Ready or Not, Here They Come: Holger and Max Break New Ground.
The German market for frozen ready meals is so fiercely competitive that for the first time in the history of German TV a gay theme is being used to promote a food item.
In what is described as "the biggest advertising campaign ever for a deep frozen product," Langnese-Iglo has introduced Holger and Max to promote its new "Vier Sterne" range.
And Frosta has revamped its ready meals package. In both cases it's part of an effort to win back territory the traditional food stores and brand names have lost to the discounters and home delivery services.
Holger and Max, who live together, appear in spots in which Max deftly handles the cooking spoon with swinging hips and chirps "essen ist fertig!" (That, meaning "dinner is ready," is now the "Vier Sterne" slogan.) The fellows also appear in print media and give culinary tips on a website: www.holgerundmax.de. Holger is a dealer in art books, Max a dancing instructor, and both are well off and refined in their tastes. Singles are just the type, along with working women, who are responsible for Germany's ready meals boom.
"Vier Sterne" is the range under which Iglo of Hamburg (Fax: 49-40-35972445) last year consolidated most of its ready meals. (The company's "Vivactive" vegetables and fish meals remain separate items.) Frosta did likewise, bringing together most of its ready meals under the "Dinner International" range.
Iglo sees little risk in the Holger and Max campaign. Spokeswoman Ute Sievert, interviewed by the magazine w&v (werben und verkaufen), cited surveys showing little negative reaction in the German public to the idea of prosperous homosexuals.
Despite Iglo's considerable efforts, Frosta of Bremerhaven (Fax: 49-471-9736145) continues to be the leader in ready meals. It has revised the packages for its "Dinner International" and "Filet di mar" fish dishes and vegetable pans. In all cases the descriptive text is to the left and to the right, beyond a wavy line, is a picture of the product as it will look when served. Formerly the whole front of the package was taken up with the product picture and text mixed together.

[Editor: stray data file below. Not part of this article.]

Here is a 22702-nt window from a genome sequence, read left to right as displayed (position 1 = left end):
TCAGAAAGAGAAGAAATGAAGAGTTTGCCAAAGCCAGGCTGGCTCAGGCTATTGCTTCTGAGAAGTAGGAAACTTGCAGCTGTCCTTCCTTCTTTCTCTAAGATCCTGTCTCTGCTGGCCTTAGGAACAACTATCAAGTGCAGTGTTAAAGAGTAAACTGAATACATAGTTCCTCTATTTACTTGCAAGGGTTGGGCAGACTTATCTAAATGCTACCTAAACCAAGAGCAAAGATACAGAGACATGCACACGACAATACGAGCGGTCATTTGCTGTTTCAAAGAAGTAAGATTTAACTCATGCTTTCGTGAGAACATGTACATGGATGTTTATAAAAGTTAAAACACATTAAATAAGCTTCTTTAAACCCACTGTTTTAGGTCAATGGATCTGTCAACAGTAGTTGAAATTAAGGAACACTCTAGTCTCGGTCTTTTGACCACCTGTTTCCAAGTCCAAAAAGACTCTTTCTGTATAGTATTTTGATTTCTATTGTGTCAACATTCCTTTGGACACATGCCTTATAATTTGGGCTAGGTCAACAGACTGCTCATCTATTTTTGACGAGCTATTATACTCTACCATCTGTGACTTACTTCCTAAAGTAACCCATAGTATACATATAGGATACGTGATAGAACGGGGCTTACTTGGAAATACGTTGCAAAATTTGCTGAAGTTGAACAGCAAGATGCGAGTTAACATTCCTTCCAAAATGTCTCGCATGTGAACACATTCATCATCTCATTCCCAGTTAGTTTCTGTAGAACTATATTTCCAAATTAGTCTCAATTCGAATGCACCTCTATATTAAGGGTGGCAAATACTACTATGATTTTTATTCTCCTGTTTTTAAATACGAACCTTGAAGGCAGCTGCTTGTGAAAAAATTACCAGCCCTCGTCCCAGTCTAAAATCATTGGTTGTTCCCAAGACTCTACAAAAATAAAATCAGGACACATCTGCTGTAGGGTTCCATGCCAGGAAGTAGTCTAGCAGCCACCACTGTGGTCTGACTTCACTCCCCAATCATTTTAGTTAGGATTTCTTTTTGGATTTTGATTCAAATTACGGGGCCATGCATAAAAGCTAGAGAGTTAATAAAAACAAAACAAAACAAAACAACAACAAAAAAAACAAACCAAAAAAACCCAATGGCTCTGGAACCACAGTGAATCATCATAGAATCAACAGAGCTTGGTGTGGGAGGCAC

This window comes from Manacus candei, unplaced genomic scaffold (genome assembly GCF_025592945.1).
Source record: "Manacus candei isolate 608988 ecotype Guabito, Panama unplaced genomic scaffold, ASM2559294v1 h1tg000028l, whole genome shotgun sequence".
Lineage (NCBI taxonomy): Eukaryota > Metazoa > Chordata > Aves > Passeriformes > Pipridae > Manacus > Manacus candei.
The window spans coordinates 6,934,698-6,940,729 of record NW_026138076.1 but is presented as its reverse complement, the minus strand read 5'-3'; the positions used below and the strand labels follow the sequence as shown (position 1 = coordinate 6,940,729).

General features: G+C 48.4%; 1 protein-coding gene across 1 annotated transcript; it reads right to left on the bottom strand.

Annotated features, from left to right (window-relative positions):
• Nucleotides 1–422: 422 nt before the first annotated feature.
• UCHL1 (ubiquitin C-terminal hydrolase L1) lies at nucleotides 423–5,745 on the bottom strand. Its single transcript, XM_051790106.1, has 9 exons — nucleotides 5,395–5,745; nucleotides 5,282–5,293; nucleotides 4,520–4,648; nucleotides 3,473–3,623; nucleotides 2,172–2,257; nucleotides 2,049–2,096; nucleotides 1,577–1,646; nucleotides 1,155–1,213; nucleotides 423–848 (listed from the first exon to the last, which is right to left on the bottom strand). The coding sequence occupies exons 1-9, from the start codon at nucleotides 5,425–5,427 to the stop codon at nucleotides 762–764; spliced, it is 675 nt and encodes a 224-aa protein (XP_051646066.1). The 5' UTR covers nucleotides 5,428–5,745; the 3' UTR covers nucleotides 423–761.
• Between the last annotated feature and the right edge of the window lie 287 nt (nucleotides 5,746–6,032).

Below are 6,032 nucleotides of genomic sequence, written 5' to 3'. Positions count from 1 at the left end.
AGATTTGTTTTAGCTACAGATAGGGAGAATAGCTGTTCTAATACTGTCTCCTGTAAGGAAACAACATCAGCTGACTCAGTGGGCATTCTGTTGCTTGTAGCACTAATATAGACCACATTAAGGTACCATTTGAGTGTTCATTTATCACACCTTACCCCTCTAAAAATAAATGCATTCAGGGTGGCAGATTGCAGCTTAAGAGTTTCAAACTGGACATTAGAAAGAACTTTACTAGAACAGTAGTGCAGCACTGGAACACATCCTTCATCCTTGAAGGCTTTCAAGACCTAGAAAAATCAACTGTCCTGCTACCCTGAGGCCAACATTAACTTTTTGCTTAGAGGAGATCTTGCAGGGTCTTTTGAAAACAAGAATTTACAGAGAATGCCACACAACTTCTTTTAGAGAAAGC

Frosta has also introduced a new slogan: "Frosta. Das schmecht mir" (roughly translated, "Frosta. I like it"). And it has slightly revised its stylized fish logo. There used to be three balls and a vertical line, looking more or less like a clover, at the upper right. This has been replaced with a single ball.
Like Iglo, Frosta advertises its ready meals with TV spots, ones featuring a chef named Peter von Frosta. Peter, who also appears on the packages, formerly promoted only the "Dinner International" products, but now he has also been brought in to sell "Filet di Mar" items, along with his Italian friend Luigi.
So far this sort of effort has made Frosta the market leader, but Iglo is determined to win away some of the market share. It claims that its current campaign is not only the biggest in the company's history, but also four times as big as that of any competitor.
The reason for all this effort is plain to see. The sale of frozen ready meals and menu components continues to boom. The Deutsche Tiefkuhlinstitut (DTI) of Cologne reports that 1999 sales volume came to 347,435 tons for an increase of 5.9% over the previous year. The percentage increase in the household packages was even greater, showing a 9.3% jump in volume to 182,010 tons.
Despite the great tonnage increase, turnover is way down. Research from ACNielsen shows that the average price per kilogram of ready meals dropped from DM 10.82 in 1993 to only DM 7.90 in the most recent survey.
Thomas Bruneforth, Langnese-Iglo's marketing-manager for Bread Snacks and Meal Solutions, lays the blame for the tumbling prices on the huge Aldi chain of discount stores and the home delivery services. These, he said, have a disproportionate share of the ready meal market.